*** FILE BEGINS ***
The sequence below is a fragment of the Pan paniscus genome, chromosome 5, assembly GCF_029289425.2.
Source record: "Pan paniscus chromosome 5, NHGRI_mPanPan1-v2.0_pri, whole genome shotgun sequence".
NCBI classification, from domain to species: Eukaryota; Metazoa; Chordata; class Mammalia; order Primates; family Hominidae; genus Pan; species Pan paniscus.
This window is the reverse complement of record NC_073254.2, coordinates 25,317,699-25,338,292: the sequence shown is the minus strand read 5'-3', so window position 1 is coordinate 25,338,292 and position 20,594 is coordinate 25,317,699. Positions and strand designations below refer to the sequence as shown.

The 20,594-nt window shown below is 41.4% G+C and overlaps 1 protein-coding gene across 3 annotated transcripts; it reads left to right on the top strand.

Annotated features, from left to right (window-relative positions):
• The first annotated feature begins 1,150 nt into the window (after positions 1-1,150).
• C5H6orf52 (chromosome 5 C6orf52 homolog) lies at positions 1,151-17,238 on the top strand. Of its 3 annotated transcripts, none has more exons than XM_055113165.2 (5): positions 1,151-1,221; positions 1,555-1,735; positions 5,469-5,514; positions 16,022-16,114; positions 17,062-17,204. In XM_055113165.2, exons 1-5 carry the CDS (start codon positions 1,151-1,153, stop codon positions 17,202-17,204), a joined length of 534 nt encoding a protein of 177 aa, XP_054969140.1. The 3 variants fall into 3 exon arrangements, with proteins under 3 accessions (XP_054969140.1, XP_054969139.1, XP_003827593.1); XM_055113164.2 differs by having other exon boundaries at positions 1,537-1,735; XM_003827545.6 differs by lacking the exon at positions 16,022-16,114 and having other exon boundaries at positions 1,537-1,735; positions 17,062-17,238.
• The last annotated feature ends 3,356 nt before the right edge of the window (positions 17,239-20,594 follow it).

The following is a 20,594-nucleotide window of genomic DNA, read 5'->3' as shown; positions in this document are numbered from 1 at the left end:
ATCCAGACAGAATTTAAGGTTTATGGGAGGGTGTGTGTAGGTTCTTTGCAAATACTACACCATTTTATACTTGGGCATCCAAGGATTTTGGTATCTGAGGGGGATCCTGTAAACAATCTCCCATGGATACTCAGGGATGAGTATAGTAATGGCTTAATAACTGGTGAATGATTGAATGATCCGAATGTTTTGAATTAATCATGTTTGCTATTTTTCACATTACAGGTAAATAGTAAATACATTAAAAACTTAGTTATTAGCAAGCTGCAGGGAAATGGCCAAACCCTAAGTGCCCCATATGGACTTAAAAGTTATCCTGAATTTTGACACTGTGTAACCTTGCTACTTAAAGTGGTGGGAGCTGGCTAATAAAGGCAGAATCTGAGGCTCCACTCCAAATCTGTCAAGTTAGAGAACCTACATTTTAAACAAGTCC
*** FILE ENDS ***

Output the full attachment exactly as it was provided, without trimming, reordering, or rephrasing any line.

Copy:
The sequence below is a fragment of the Pan paniscus genome, chromosome 5, assembly GCF_029289425.2.
Source record: "Pan paniscus chromosome 5, NHGRI_mPanPan1-v2.0_pri, whole genome shotgun sequence".
NCBI classification, from domain to species: Eukaryota; Metazoa; Chordata; class Mammalia; order Primates; family Hominidae; genus Pan; species Pan paniscus.
This window is the reverse complement of record NC_073254.2, coordinates 25,317,699-25,338,292: the sequence shown is the minus strand read 5'-3', so window position 1 is coordinate 25,338,292 and position 20,594 is coordinate 25,317,699. Positions and strand designations below refer to the sequence as shown.

The 20,594-nt window shown below is 41.4% G+C and overlaps 1 protein-coding gene across 3 annotated transcripts; it reads left to right on the top strand.

Annotated features, from left to right (window-relative positions):
• The first annotated feature begins 1,150 nt into the window (after positions 1-1,150).
• C5H6orf52 (chromosome 5 C6orf52 homolog) lies at positions 1,151-17,238 on the top strand. Of its 3 annotated transcripts, none has more exons than XM_055113165.2 (5): positions 1,151-1,221; positions 1,555-1,735; positions 5,469-5,514; positions 16,022-16,114; positions 17,062-17,204. In XM_055113165.2, exons 1-5 carry the CDS (start codon positions 1,151-1,153, stop codon positions 17,202-17,204), a joined length of 534 nt encoding a protein of 177 aa, XP_054969140.1. The 3 variants fall into 3 exon arrangements, with proteins under 3 accessions (XP_054969140.1, XP_054969139.1, XP_003827593.1); XM_055113164.2 differs by having other exon boundaries at positions 1,537-1,735; XM_003827545.6 differs by lacking the exon at positions 16,022-16,114 and having other exon boundaries at positions 1,537-1,735; positions 17,062-17,238.
• The last annotated feature ends 3,356 nt before the right edge of the window (positions 17,239-20,594 follow it).

The following is a 20,594-nucleotide window of genomic DNA, read 5'->3' as shown; positions in this document are numbered from 1 at the left end:
ATCCAGACAGAATTTAAGGTTTATGGGAGGGTGTGTGTAGGTTCTTTGCAAATACTACACCATTTTATACTTGGGCATCCAAGGATTTTGGTATCTGAGGGGGATCCTGTAAACAATCTCCCATGGATACTCAGGGATGAGTATAGTAATGGCTTAATAACTGGTGAATGATTGAATGATCCGAATGTTTTGAATTAATCATGTTTGCTATTTTTCACATTACAGGTAAATAGTAAATACATTAAAAACTTAGTTATTAGCAAGCTGCAGGGAAATGGCCAAACCCTAAGTGCCCCATATGGACTTAAAAGTTATCCTGAATTTTGACACTGTGTAACCTTGCTACTTAAAGTGGTGGGAGCTGGCTAATAAAGGCAGAATCTGAGGCTCCACTCCAAATCTGTCAAGTTAGAGAACCTACATTTTAAACAAGTCC